Tuesday, July 21, 2015

Three Game Book Writing Tips

Here are three quick game book writing tips:

Write Every Day - Put something into the project every day. Skip as few as possible. Make sure you open the file, write some new words down, and just get things flowing. You'll delete a fair amount later during editing but it's easier if it's already down. Better to put a bad idea down now just to get something written than to wait for the perfect idea later.

Copious Notes - Write down why you did things even if you aren't sure if you'll need it later. That way in a few weeks when you see the note you won't think, why did I do it that way? Delete these at the end, or save them in a side file for when people ask. But you won't regret having them and might regret not having them.

Outline First - Write the whole outline, and then fill in the blanks. Seriously, this is the best way I've learned to write. Copy the outline down into the main file, and start writing.

Bonus tip: Off site backup. Have one.


  1. Going by my limited experience at this, I have to agree. Particularly for a research-heavy book, it's easy to maintain one's headscape from day to day while doing other things, but only as long as it gets reinforced each day. Skip a day or two and there's much more work to do to get all those sources back at one's mental fingertips.

    Of course for GURPS books "outline first" is a requirement, and I have no problem with that.

    1. You're right on there. If you keep at it, you don't waste any time starting and stopping.

      The requirement for the outline is a good point - but what I do is turn that outline into the main file. I format all of the heading properly, and then fill in under them as I go. That makes sure I don't miss anything, and also has the benefit of letting me write pieces as I feel inspired and in no particular order. DF15's Loyalty section, for example, was written from start to finish while I was getting my car serviced. But I wrote a number of sections of DF12 a few sentences at a time until I liked what I had and then was able to edit them. Had I attacked it piece by piece in some kind of order, I'd probably never had finished.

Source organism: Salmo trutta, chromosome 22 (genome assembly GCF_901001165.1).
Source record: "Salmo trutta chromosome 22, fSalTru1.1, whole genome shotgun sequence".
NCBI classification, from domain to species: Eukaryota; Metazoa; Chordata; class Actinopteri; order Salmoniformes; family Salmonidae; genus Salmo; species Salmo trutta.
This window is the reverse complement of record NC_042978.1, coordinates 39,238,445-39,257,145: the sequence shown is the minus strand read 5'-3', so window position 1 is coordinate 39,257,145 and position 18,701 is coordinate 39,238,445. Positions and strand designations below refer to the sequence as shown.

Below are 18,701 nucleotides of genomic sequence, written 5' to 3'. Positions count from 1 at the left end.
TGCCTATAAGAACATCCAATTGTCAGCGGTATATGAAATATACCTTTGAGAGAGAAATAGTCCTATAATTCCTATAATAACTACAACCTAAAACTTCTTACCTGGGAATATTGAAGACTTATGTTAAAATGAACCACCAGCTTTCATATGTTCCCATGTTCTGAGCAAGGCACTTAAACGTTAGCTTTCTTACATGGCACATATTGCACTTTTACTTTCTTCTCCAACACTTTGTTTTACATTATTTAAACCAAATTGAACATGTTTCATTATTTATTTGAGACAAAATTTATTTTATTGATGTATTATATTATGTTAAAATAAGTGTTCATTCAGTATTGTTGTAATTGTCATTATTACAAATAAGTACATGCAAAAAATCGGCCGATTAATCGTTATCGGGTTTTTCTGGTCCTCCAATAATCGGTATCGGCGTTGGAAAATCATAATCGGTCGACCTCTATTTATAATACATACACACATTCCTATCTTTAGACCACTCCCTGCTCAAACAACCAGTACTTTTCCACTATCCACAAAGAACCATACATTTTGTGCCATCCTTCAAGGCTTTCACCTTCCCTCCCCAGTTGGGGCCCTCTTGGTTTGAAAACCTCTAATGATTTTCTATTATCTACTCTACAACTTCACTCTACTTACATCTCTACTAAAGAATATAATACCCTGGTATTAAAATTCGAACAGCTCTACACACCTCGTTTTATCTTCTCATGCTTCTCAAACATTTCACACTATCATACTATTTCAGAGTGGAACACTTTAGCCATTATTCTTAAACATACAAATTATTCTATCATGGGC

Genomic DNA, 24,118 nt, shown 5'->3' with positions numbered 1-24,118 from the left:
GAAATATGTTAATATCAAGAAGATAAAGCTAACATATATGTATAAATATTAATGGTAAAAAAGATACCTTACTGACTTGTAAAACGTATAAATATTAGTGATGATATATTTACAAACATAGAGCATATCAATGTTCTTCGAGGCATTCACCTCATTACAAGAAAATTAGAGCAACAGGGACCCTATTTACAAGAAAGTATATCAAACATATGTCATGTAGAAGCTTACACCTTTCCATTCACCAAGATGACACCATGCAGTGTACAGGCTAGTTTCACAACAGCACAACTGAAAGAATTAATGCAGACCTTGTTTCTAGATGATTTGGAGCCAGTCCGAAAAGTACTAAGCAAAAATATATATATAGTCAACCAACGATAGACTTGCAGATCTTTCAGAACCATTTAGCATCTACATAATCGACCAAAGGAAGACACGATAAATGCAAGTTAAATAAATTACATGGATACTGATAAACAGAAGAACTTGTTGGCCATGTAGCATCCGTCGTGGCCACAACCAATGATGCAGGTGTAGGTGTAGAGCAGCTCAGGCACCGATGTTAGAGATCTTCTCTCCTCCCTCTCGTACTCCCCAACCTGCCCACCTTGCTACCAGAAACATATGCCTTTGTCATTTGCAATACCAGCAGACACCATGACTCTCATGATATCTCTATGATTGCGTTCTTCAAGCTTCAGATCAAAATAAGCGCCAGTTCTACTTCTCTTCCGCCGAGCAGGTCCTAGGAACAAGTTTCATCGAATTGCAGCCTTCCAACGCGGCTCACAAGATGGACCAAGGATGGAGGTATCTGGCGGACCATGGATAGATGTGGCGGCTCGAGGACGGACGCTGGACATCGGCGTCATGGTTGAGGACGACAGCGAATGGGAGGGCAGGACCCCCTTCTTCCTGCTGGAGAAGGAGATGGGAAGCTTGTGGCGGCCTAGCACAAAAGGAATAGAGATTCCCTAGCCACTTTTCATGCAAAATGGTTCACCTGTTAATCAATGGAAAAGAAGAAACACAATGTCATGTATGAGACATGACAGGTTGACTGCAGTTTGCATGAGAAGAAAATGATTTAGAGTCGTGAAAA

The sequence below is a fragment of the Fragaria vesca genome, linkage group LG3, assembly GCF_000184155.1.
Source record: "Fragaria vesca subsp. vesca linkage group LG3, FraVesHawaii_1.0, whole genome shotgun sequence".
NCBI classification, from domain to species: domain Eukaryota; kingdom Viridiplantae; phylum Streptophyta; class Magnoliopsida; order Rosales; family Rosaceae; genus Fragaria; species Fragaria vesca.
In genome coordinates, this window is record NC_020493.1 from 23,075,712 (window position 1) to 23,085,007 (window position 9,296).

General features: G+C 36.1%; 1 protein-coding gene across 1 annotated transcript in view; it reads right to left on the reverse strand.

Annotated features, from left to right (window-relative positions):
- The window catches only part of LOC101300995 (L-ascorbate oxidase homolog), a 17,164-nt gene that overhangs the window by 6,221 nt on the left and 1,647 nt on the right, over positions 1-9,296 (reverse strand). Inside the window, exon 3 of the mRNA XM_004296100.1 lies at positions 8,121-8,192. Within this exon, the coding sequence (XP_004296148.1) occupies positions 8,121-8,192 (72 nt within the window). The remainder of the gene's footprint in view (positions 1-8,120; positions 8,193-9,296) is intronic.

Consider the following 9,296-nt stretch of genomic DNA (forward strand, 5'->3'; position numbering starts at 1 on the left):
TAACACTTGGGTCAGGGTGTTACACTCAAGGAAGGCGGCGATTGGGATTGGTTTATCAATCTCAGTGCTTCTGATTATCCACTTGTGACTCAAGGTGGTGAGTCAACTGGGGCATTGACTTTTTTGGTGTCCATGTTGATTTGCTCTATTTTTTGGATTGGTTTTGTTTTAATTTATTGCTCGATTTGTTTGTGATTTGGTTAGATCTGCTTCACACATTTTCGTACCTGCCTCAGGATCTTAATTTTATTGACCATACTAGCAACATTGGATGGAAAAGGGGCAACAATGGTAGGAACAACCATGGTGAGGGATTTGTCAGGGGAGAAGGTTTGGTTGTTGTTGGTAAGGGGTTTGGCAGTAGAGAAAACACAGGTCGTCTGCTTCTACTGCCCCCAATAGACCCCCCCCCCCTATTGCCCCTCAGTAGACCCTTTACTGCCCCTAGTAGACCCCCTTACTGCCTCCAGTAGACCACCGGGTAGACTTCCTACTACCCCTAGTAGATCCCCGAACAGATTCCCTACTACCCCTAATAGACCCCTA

All of that said, I won't have my PC with me for a week and I can't write game books on my Kindle. I'll jot down notes as things come to me and then write them down when my PC and I are re-united.

  2. Good advice. I'd say it works for almost any project, too - blog posts or other writings, or even miniatures (do at least one step each day, write down what colors you used, lay out a plan for what steps to take in what order).

  3. l largely agree, though there are some times when I need to take a break from a project to get some distance and let my subconscious deal with things.

    In related news, the bathtub is one of the best aids to writing ever invented.

  4. Those are all great writing tips in general. I also recommend Dropbox, Evernote, or some other cloud-based storage. Dropbox works pretty well for files. Evernote can also be used to save files (into a note), but also used natively for notes (point 2 above) which can then be tagged and searched.


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